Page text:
The Cyberinsurance Industry Is a Mess

What's to come?
June 12 2014 3:40 PM

The $10 Million Deductible

Why the cyberinsurance industry is a mess.

Gregg Steinhafel.
Former Target CEO Gregg Steinhafel in Waukesha, Wisconsin, in 2009.

Photo by Allen Fredrickson/Reuters

Do you still shop at Target? There’s been controversy over how much of an impact the massive breach of 40 million credit and debit card numbers in late 2013 had on the company’s shareholders and customers. And that controversy speaks to a larger cybersecurity problem plaguing industry today: the difficulty of assessing the impact and costs of these sorts of security breaches and the challenges that presents when it comes to trying to buy and sell cyberinsurance. Yes, that’s a real thing—and a great business to be in, at the moment, if you can figure out how to develop accurate actuarial models, that is.

A recent New York Times article touted cyberinsurance as the “fastest-growing niche in the [insurance] industry today.” Nicole Perlroth and Elizabeth Harris report: “[A]fter the breach at Target, its profit was cut nearly in half—down 46 percent over the same period the year before—in large part because the breach scared away its customers.” These enormous costs to brand reputation make it difficult for companies to get as much cyber risk coverage as they want, and the demand is only growing. The Times cites statistics showing a 21 percent increase in demand for cyberinsurance policies from 2012 to 2013, with total premiums reaching $1.3 billion last year and individual companies able to acquire a maximum of roughly $300 million in coverage.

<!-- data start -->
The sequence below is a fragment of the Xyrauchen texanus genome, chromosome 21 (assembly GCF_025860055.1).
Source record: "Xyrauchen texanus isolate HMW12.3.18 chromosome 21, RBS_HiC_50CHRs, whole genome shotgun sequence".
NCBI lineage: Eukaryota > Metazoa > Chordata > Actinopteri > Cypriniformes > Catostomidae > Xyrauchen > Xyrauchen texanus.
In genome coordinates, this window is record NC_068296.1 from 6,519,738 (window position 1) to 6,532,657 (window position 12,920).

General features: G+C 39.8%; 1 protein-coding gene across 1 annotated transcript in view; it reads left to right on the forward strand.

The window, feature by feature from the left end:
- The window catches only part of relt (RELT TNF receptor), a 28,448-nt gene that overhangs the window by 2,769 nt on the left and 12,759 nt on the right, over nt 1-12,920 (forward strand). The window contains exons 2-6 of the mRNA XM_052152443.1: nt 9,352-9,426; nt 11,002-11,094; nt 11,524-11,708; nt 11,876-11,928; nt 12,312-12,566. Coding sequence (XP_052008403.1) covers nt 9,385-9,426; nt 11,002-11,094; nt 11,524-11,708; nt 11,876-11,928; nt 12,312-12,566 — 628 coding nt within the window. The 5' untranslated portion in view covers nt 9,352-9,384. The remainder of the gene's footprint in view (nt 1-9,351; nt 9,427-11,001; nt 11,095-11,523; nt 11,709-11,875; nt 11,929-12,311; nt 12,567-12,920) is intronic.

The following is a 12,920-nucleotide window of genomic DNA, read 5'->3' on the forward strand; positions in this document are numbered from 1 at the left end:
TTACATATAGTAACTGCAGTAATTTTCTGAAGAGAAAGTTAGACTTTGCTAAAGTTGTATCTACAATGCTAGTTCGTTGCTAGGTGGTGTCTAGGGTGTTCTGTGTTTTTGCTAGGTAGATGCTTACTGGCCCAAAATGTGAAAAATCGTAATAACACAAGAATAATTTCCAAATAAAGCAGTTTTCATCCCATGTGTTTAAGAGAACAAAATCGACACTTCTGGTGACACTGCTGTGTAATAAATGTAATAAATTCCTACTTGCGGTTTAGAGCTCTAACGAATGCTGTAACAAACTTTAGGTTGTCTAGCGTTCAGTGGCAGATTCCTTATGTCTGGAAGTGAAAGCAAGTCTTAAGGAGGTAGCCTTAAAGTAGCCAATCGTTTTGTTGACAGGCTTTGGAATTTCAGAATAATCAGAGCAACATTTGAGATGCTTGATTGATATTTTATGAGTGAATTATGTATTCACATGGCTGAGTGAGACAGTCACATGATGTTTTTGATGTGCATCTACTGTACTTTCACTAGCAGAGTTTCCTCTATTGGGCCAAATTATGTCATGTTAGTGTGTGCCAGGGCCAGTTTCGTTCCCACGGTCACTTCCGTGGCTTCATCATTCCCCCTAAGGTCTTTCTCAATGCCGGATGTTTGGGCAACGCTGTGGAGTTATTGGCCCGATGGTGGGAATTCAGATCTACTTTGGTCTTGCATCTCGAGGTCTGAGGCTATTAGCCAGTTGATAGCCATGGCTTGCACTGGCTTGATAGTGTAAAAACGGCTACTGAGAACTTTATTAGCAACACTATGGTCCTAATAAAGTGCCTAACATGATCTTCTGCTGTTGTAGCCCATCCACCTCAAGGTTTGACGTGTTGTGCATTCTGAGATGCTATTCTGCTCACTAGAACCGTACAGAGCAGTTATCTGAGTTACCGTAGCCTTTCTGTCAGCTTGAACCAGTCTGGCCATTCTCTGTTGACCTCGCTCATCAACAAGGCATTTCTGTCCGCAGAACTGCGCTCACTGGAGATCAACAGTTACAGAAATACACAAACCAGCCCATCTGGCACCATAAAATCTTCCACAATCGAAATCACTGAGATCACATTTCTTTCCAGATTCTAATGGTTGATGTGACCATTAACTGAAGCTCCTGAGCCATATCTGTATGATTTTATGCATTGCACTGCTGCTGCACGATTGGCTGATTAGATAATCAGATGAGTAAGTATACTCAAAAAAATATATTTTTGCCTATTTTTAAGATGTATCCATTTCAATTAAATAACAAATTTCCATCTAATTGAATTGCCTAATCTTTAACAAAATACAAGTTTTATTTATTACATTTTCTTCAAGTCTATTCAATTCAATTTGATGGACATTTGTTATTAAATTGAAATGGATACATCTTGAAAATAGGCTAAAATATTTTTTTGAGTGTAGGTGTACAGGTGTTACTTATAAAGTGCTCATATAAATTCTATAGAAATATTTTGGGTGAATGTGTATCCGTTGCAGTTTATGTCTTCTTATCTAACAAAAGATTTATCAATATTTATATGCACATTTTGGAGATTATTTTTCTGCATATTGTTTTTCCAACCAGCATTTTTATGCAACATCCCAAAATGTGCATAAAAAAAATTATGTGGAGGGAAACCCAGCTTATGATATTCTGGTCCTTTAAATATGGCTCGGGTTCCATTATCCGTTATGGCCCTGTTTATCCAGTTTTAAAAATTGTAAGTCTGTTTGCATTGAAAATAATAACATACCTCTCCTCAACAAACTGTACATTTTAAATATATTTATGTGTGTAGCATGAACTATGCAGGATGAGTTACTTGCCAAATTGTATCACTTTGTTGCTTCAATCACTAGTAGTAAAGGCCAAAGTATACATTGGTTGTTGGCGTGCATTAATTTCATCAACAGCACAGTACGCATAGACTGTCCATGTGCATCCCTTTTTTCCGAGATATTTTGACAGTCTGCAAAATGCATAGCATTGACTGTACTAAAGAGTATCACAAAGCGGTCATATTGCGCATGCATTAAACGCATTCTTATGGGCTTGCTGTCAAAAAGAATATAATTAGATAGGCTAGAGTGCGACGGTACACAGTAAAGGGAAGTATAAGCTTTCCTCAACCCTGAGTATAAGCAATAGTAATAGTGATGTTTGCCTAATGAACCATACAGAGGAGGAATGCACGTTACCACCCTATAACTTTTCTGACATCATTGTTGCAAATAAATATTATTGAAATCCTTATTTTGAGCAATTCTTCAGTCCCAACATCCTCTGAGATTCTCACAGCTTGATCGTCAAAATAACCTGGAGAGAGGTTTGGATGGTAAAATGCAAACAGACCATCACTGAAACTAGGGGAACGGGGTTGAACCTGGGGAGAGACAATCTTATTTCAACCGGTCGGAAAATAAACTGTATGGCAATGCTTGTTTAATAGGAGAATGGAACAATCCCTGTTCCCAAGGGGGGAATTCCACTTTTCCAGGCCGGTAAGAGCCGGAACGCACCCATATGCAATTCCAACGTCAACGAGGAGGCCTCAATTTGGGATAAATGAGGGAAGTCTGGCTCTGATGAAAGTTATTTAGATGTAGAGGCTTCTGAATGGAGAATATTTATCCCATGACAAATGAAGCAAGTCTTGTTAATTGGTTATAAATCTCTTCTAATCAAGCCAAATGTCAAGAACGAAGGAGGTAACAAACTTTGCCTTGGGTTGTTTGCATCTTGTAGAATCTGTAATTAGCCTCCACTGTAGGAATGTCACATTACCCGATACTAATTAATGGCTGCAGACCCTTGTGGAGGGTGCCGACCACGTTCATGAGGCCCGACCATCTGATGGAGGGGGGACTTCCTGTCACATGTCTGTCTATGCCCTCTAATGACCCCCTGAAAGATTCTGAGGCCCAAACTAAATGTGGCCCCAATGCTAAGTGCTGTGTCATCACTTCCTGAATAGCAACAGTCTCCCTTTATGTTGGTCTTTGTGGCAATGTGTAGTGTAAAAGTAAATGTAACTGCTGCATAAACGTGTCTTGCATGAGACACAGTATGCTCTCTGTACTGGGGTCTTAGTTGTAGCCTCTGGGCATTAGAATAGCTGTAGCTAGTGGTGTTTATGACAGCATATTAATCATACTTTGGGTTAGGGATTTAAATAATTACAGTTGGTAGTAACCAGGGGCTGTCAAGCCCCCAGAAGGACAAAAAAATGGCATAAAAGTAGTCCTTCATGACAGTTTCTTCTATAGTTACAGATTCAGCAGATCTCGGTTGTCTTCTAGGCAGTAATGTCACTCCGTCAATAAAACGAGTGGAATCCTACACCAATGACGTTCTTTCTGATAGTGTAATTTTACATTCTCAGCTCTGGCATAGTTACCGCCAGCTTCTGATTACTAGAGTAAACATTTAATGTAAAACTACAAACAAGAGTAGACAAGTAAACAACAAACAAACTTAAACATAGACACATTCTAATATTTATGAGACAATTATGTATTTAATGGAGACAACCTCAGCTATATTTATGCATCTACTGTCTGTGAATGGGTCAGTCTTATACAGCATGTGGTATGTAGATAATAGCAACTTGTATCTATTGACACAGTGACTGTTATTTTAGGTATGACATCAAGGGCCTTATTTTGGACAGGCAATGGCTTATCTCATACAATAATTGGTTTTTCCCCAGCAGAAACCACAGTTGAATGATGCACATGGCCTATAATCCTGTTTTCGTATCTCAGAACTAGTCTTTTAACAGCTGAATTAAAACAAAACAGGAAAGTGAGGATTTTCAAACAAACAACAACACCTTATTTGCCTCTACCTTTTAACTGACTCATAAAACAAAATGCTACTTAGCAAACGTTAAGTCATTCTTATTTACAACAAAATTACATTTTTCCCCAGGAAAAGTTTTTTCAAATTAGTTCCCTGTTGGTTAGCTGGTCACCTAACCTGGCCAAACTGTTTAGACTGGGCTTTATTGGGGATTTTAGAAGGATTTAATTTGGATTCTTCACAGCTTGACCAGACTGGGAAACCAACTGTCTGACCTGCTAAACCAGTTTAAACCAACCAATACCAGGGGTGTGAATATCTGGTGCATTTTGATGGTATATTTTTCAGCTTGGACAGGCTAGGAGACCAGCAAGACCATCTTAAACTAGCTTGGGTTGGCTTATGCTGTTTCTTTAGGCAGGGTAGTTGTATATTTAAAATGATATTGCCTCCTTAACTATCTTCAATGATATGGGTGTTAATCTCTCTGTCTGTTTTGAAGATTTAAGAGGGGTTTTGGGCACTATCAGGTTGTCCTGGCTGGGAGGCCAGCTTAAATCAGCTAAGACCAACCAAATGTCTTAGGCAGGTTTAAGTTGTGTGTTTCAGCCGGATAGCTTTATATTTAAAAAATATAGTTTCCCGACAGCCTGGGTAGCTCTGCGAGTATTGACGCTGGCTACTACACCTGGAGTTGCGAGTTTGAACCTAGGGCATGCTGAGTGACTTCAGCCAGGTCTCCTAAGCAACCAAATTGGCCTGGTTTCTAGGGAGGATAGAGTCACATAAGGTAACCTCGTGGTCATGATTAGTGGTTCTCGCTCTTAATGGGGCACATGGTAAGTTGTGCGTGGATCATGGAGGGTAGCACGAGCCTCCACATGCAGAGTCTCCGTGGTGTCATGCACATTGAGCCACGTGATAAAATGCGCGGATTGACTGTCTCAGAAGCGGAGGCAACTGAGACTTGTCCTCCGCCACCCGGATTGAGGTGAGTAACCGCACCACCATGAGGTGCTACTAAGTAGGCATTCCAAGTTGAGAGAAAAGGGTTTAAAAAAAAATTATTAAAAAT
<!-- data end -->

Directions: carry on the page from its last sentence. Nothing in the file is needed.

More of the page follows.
At the time of its breach, Target had only $100 million in coverage, with a $10 million deductible, and had been turned away by at least one insurer when it tried to acquire more cyberinsurance, Perlroth and Harris report. They suggest that this coverage may fall well short of the massive losses incurred by the company when it saw its profits nearly halved.

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But their piece comes less than a month after Eric Chemi argued exactly the opposite about the impact of Target’s security breach in a piece for Bloomberg Businessweek titled “Investors Couldn’t Care Less About Data Breaches.” He wrote: